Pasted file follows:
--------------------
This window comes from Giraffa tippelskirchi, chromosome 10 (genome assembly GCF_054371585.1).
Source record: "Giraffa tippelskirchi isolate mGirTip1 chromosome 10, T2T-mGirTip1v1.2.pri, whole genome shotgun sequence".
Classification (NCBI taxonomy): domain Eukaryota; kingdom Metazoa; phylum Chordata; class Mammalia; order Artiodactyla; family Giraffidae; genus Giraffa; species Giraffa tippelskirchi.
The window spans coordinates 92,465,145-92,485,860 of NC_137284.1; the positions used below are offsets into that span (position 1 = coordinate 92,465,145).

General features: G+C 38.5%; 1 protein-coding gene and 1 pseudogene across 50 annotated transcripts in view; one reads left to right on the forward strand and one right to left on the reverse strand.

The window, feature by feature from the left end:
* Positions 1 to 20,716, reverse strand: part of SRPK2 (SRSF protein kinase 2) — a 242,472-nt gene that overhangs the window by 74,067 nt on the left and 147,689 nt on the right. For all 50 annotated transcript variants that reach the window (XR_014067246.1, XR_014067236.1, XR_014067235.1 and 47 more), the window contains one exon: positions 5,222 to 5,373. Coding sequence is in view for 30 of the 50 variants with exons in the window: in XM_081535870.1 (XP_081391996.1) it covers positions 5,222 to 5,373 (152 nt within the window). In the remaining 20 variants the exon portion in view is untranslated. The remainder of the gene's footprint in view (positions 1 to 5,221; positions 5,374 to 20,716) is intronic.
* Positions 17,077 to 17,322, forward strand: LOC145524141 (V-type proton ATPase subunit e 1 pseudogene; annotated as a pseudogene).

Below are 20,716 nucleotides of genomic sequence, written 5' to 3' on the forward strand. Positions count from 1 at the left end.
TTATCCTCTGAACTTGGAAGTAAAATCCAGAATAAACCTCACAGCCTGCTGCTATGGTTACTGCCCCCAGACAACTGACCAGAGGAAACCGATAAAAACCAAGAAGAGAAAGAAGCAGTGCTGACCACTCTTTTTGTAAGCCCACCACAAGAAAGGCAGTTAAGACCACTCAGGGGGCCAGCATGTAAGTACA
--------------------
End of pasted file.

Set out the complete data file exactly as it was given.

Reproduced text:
This window comes from Giraffa tippelskirchi, chromosome 10 (genome assembly GCF_054371585.1).
Source record: "Giraffa tippelskirchi isolate mGirTip1 chromosome 10, T2T-mGirTip1v1.2.pri, whole genome shotgun sequence".
Classification (NCBI taxonomy): domain Eukaryota; kingdom Metazoa; phylum Chordata; class Mammalia; order Artiodactyla; family Giraffidae; genus Giraffa; species Giraffa tippelskirchi.
The window spans coordinates 92,465,145-92,485,860 of NC_137284.1; the positions used below are offsets into that span (position 1 = coordinate 92,465,145).

General features: G+C 38.5%; 1 protein-coding gene and 1 pseudogene across 50 annotated transcripts in view; one reads left to right on the forward strand and one right to left on the reverse strand.

The window, feature by feature from the left end:
* Positions 1 to 20,716, reverse strand: part of SRPK2 (SRSF protein kinase 2) — a 242,472-nt gene that overhangs the window by 74,067 nt on the left and 147,689 nt on the right. For all 50 annotated transcript variants that reach the window (XR_014067246.1, XR_014067236.1, XR_014067235.1 and 47 more), the window contains one exon: positions 5,222 to 5,373. Coding sequence is in view for 30 of the 50 variants with exons in the window: in XM_081535870.1 (XP_081391996.1) it covers positions 5,222 to 5,373 (152 nt within the window). In the remaining 20 variants the exon portion in view is untranslated. The remainder of the gene's footprint in view (positions 1 to 5,221; positions 5,374 to 20,716) is intronic.
* Positions 17,077 to 17,322, forward strand: LOC145524141 (V-type proton ATPase subunit e 1 pseudogene; annotated as a pseudogene).

Below are 20,716 nucleotides of genomic sequence, written 5' to 3' on the forward strand. Positions count from 1 at the left end.
TTATCCTCTGAACTTGGAAGTAAAATCCAGAATAAACCTCACAGCCTGCTGCTATGGTTACTGCCCCCAGACAACTGACCAGAGGAAACCGATAAAAACCAAGAAGAGAAAGAAGCAGTGCTGACCACTCTTTTTGTAAGCCCACCACAAGAAAGGCAGTTAAGACCACTCAGGGGGCCAGCATGTAAGTACA